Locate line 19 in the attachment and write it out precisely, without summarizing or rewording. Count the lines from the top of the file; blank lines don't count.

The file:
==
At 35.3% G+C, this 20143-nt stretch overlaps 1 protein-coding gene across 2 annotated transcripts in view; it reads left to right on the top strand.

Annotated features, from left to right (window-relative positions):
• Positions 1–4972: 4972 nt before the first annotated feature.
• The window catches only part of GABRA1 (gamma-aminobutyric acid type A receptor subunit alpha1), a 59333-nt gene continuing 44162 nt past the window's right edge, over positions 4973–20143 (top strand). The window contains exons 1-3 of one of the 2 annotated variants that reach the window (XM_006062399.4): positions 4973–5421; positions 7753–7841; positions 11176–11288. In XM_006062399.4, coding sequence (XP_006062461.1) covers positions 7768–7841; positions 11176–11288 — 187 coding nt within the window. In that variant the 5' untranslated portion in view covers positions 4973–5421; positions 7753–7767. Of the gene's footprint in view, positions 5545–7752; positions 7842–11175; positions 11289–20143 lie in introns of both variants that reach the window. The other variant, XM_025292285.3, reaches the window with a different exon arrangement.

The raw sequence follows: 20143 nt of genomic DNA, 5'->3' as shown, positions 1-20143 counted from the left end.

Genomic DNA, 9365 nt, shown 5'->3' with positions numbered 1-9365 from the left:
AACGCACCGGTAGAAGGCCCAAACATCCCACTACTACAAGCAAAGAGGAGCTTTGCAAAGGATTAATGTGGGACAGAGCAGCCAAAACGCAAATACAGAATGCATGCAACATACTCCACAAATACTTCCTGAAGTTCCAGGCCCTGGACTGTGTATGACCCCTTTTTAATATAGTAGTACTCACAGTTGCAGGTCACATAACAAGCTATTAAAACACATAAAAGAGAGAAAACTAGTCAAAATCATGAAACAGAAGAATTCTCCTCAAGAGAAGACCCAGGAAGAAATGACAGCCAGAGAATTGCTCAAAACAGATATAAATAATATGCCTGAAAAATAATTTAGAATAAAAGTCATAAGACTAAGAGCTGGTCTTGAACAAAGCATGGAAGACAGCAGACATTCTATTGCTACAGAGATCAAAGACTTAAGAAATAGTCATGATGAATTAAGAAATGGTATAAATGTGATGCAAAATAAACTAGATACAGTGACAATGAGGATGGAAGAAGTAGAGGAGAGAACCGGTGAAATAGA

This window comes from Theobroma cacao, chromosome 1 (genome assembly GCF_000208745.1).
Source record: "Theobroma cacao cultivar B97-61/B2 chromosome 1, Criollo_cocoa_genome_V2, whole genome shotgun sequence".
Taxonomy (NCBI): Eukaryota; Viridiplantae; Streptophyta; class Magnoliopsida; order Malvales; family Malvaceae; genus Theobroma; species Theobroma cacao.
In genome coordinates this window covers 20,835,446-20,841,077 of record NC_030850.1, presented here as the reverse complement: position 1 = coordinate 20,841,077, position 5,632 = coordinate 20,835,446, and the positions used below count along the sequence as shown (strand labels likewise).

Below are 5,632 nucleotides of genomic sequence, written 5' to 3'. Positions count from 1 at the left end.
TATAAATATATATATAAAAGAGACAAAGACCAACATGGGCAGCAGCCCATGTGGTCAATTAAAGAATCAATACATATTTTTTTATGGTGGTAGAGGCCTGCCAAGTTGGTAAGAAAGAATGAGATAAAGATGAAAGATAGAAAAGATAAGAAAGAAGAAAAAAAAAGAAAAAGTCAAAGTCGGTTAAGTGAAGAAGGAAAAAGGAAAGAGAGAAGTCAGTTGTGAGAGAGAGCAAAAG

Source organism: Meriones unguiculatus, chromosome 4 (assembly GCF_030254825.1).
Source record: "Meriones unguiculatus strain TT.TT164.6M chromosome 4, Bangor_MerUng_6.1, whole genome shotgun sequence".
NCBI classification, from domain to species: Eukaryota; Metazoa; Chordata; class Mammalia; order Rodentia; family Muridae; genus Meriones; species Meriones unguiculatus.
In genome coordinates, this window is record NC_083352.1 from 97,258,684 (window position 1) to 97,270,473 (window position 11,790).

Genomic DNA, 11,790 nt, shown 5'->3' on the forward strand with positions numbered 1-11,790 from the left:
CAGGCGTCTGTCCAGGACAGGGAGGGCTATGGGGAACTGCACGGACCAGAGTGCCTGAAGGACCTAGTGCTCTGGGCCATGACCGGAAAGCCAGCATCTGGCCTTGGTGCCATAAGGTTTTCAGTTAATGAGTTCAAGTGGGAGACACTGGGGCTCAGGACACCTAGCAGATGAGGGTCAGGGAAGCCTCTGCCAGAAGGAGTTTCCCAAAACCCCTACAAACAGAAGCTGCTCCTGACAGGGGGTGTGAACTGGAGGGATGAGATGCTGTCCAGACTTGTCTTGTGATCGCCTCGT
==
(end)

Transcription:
CAGGCGTCTGTCCAGGACAGGGAGGGCTATGGGGAACTGCACGGACCAGAGTGCCTGAAGGACCTAGTGCTCTGGGCCATGACCGGAAAGCCAGCATCTGGCCTTGGTGCCATAAGGTTTTCAGTTAATGAGTTCAAGTGGGAGACACTGGGGCTCAGGACACCTAGCAGATGAGGGTCAGGGAAGCCTCTGCCAGAAGGAGTTTCCCAAAACCCCTACAAACAGAAGCTGCTCCTGACAGGGGGTGTGAACTGGAGGGATGAGATGCTGTCCAGACTTGTCTTGTGATCGCCTCGT